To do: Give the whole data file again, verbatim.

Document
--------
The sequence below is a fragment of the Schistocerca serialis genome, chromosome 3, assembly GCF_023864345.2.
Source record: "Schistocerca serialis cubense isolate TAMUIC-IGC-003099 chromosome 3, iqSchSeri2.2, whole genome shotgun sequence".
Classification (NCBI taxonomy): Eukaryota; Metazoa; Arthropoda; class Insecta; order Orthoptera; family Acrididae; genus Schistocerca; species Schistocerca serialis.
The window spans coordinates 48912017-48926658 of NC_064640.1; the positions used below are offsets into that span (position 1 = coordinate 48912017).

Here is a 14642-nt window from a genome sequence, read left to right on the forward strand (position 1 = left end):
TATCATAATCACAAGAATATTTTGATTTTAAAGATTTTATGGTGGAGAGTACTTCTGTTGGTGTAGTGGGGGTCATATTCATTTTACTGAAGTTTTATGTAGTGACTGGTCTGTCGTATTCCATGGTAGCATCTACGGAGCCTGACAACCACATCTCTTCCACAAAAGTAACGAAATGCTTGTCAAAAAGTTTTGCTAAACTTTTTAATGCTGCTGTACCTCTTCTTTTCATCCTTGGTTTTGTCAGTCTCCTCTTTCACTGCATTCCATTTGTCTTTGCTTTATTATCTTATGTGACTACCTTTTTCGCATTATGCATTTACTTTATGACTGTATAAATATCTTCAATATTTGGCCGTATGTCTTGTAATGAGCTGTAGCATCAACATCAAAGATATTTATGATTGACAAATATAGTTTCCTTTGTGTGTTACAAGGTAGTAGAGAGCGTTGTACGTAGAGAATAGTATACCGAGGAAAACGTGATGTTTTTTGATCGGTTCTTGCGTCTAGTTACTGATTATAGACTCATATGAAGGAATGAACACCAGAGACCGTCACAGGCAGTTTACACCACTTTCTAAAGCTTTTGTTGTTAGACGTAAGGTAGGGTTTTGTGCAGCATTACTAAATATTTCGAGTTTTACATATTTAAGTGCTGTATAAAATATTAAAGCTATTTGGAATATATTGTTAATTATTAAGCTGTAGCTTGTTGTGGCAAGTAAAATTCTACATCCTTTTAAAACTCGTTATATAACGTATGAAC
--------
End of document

The sequence below is a fragment of the Schistocerca serialis genome, chromosome 3, assembly GCF_023864345.2.
Source record: "Schistocerca serialis cubense isolate TAMUIC-IGC-003099 chromosome 3, iqSchSeri2.2, whole genome shotgun sequence".
Classification (NCBI taxonomy): Eukaryota; Metazoa; Arthropoda; class Insecta; order Orthoptera; family Acrididae; genus Schistocerca; species Schistocerca serialis.
The window spans coordinates 48912017-48926658 of NC_064640.1; the positions used below are offsets into that span (position 1 = coordinate 48912017).

Here is a 14642-nt window from a genome sequence, read left to right on the forward strand (position 1 = left end):
TATCATAATCACAAGAATATTTTGATTTTAAAGATTTTATGGTGGAGAGTACTTCTGTTGGTGTAGTGGGGGTCATATTCATTTTACTGAAGTTTTATGTAGTGACTGGTCTGTCGTATTCCATGGTAGCATCTACGGAGCCTGACAACCACATCTCTTCCACAAAAGTAACGAAATGCTTGTCAAAAAGTTTTGCTAAACTTTTTAATGCTGCTGTACCTCTTCTTTTCATCCTTGGTTTTGTCAGTCTCCTCTTTCACTGCATTCCATTTGTCTTTGCTTTATTATCTTATGTGACTACCTTTTTCGCATTATGCATTTACTTTATGACTGTATAAATATCTTCAATATTTGGCCGTATGTCTTGTAATGAGCTGTAGCATCAACATCAAAGATATTTATGATTGACAAATATAGTTTCCTTTGTGTGTTACAAGGTAGTAGAGAGCGTTGTACGTAGAGAATAGTATACCGAGGAAAACGTGATGTTTTTTGATCGGTTCTTGCGTCTAGTTACTGATTATAGACTCATATGAAGGAATGAACACCAGAGACCGTCACAGGCAGTTTACACCACTTTCTAAAGCTTTTGTTGTTAGACGTAAGGTAGGGTTTTGTGCAGCATTACTAAATATTTCGAGTTTTACATATTTAAGTGCTGTATAAAATATTAAAGCTATTTGGAATATATTGTTAATTATTAAGCTGTAGCTTGTTGTGGCAAGTAAAATTCTACATCCTTTTAAAACTCGTTATATAACGTATGAAC